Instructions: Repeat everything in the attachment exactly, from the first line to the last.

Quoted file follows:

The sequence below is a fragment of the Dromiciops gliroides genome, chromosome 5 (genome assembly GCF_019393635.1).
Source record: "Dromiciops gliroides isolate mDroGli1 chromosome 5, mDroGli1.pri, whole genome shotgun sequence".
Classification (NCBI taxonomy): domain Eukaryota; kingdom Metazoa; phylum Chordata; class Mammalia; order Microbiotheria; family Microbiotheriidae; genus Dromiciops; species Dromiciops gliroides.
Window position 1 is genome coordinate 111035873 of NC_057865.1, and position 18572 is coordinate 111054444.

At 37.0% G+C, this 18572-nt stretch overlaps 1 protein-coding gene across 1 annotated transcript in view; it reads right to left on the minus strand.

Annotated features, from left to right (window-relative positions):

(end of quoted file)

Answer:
The sequence below is a fragment of the Dromiciops gliroides genome, chromosome 5 (genome assembly GCF_019393635.1).
Source record: "Dromiciops gliroides isolate mDroGli1 chromosome 5, mDroGli1.pri, whole genome shotgun sequence".
Classification (NCBI taxonomy): domain Eukaryota; kingdom Metazoa; phylum Chordata; class Mammalia; order Microbiotheria; family Microbiotheriidae; genus Dromiciops; species Dromiciops gliroides.
Window position 1 is genome coordinate 111035873 of NC_057865.1, and position 18572 is coordinate 111054444.

At 37.0% G+C, this 18572-nt stretch overlaps 1 protein-coding gene across 1 annotated transcript in view; it reads right to left on the minus strand.

Annotated features, from left to right (window-relative positions):